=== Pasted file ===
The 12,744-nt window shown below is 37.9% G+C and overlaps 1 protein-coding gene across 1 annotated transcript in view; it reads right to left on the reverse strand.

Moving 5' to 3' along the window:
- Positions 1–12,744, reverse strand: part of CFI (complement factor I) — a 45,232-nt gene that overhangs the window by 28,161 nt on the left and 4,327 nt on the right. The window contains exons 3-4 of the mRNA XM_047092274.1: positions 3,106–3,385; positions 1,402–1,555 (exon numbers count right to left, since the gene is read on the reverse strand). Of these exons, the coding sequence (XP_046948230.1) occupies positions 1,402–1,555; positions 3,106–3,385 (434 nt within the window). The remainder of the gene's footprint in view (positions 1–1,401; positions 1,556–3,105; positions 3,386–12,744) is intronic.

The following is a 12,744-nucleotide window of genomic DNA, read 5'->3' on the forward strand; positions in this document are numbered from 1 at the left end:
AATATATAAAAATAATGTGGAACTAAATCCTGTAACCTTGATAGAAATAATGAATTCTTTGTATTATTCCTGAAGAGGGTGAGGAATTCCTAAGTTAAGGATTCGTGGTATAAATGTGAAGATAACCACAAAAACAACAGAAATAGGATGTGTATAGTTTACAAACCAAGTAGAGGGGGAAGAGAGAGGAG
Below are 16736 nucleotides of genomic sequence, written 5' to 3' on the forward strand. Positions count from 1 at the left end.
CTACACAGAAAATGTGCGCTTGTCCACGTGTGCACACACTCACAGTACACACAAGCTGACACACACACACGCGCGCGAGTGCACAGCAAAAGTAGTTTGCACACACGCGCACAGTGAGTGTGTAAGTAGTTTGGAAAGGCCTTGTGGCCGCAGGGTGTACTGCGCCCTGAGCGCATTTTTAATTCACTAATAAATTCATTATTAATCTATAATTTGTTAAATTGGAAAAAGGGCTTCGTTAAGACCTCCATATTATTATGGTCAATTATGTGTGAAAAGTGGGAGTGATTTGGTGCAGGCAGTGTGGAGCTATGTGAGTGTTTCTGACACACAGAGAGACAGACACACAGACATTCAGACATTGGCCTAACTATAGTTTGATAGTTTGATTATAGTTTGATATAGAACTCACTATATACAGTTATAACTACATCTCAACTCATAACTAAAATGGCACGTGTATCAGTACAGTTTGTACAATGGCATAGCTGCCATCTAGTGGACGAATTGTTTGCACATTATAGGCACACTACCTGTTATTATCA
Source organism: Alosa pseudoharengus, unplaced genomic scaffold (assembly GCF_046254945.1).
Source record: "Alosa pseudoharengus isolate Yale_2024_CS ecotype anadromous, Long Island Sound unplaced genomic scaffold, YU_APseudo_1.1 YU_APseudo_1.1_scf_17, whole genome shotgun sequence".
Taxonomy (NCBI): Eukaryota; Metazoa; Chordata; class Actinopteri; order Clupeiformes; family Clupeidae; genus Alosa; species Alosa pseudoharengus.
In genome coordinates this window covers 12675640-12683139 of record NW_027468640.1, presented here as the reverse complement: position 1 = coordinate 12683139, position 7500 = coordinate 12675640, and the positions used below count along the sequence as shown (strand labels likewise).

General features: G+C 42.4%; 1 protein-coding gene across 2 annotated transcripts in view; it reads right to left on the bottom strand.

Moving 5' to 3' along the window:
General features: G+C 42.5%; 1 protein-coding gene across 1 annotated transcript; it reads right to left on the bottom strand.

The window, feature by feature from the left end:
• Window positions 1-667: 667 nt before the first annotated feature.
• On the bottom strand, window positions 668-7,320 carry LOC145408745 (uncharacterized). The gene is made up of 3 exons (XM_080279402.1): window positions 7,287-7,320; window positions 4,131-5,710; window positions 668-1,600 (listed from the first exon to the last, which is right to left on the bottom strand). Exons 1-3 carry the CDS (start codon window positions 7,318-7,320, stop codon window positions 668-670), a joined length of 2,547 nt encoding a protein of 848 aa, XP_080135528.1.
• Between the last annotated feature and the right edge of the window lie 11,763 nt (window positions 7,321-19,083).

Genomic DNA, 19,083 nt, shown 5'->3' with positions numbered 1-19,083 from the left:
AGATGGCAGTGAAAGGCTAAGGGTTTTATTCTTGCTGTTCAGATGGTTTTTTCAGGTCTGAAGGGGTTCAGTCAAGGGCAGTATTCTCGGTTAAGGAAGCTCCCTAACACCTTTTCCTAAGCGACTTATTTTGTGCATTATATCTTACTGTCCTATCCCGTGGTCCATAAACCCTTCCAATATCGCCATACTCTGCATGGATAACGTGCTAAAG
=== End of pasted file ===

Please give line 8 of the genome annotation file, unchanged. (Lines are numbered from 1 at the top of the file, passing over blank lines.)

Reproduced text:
Source organism: Alosa pseudoharengus, unplaced genomic scaffold (assembly GCF_046254945.1).